IndyCar: Jay Frye speaks on his new role as president of competition
Jay Frye believes it is his duty to become INDYCAR President of Competition and Operations because he solidly believes in the product, the competition and, most importantly, the dedication of the team owners in the Verizon IndyCar Series. That is why he gave up a successful position as Chief Revenue Officer of Hulman Motorsports - the parent company in charge of INDYCAR and the Indianapolis Motor Speedway - for the controversial position as the leader of INDYCAR competition.
“There were lots of reasons to take this job,” Frye told FOXSports.com. “The series has had lots of momentum the past couple of years and more than anything it’s an opportunity. I was on the competition side of NASCAR for over 20 years and this is an opportunity to get more involved in the competition aspects of this company. When Mark Miles (Hulman & Company CEO) asked me about it I was thrilled at the chance to take this opportunity. It’s a great team effort and I can’t wait to get started.”
Not only doe Frye have the support of Miles but also the support of powerful team owners such as Roger Penske and Chip Ganassi. That is important to take a position that will often be controversial.
“I’ve known them for a long time from our NASCAR days and both have done phenomenal things,” Frye said. “It’s huge to have their support. I’m excited to be working with them much more in this new role. One of our goals is to harness the knowledge of the paddock in a much bigger and broader way. There are a lot of really smart people in the Verizon IndyCar Series and we want to do what we can to get them more engaged on a regular basis and create more emphasis for both groups.”
Frye is the type of guy that looks a person in the eye when talking to them and always has a firm handshake. He has the ability to make the individual he is speaking with feel like the most important person in the room. That ability has served him well in racing, first as a marketing executive for Budweiser and Valvoline and later as a NASCAR Team Manager and Owner at MB2, Ginn Racing and Team Red Bull.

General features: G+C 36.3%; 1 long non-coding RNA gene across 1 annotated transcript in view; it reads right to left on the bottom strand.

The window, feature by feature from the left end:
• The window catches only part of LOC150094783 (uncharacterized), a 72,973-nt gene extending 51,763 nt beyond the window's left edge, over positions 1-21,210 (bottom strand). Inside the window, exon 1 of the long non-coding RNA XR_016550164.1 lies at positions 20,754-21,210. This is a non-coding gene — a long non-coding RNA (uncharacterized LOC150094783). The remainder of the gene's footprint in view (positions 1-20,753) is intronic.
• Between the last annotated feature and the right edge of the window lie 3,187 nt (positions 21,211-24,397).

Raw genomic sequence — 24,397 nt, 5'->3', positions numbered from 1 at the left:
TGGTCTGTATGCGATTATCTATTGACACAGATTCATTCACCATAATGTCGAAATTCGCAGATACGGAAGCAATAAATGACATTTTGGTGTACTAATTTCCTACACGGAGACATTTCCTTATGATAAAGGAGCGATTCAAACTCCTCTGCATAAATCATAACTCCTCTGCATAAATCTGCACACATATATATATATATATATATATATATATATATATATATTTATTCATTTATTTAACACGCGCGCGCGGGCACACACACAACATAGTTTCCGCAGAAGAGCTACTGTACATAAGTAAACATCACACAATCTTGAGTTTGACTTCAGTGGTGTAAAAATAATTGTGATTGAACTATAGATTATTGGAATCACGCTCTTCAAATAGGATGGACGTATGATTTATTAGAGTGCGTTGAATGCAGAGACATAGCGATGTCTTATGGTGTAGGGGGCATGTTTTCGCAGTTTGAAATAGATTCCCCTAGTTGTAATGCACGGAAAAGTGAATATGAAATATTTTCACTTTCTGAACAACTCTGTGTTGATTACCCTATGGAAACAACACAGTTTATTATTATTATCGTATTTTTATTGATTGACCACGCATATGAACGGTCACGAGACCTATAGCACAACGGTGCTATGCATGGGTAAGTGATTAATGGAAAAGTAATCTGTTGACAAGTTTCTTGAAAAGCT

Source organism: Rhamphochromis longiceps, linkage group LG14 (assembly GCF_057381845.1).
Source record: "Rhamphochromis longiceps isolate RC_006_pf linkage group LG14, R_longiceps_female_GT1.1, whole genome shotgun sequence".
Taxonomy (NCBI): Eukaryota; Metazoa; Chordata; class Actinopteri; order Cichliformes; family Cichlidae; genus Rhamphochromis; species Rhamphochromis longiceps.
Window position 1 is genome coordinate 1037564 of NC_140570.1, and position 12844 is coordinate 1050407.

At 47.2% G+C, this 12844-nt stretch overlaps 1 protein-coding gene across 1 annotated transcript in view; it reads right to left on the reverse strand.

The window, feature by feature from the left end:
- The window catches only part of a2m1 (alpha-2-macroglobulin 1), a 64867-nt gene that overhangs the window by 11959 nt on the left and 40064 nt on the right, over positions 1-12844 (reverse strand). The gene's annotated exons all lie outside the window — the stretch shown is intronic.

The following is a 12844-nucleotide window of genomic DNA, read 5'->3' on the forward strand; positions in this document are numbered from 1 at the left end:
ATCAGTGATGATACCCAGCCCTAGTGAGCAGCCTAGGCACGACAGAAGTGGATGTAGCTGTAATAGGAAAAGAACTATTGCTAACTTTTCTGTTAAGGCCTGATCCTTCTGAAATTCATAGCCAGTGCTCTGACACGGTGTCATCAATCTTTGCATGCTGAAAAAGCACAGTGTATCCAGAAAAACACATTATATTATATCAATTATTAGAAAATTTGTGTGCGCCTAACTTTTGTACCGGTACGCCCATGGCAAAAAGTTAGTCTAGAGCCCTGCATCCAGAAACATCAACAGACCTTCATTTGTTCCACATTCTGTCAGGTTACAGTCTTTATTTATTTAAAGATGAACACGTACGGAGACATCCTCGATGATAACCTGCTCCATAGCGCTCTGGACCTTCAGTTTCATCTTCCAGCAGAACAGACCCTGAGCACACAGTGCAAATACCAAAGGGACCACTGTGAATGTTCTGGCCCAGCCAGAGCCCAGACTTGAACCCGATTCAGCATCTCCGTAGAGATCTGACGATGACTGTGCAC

In late 2013, Frye switched gears and joined Hulman & Company CEO Mark Miles staff as the Chief Revenue Officer of Hulman Motorsports - the division of the family-owned company that controls and operates the Indianapolis Motor Speedway and INDYCAR.
Frye was able to bring in many new partners, finalize the deal that made Verizon the sponsor of the Verizon IndyCar Series and was largely responsible for bringing the popular Phoenix International Raceway back to the schedule beginning in 2016. He was able to repair the damaged relationship that previously existed between former INDYCAR CEO Randy Bernard and PIR president Bryan Sperber from the last time PIR and INDYCAR tried to work out a deal in 2012. Bernard was so angry at Sperber that he started a campaign with International Speedway Corporation President John Saunders to get Sperber fired.
It was Bernard who was fired by the Hulman & Company Board of Directors in October 2012.
In Frye’s position as Chief Revenue Officer he was one of the most popular men in the INDYCAR paddock.
On Nov. 12, Frye became INDYCAR President of Competition and Operations succeeding the beleaguered Derrick Walker who resigned effective Aug. 30.
Frye has left a position where he was popular and well liked by all to take a job where even the best-intentioned and experienced individuals are highly scrutinized and criticized. Before Walker became INDYCAR President in 2013, many considered him “the right man for the job.” Walker entered the position full of confidence; optimism and hope that he would help chart the course for INDYCAR to thrive going forward.
Two years later, the 70-year-old Walker had lost the confidence of his staff; the support of Miles and nearly every team owner had one issue or another with Walker’s decisions. Race Control continued to be inconsistent and the insistence on aero kits put Honda at a competitive disadvantage for the first half of the 2015 season.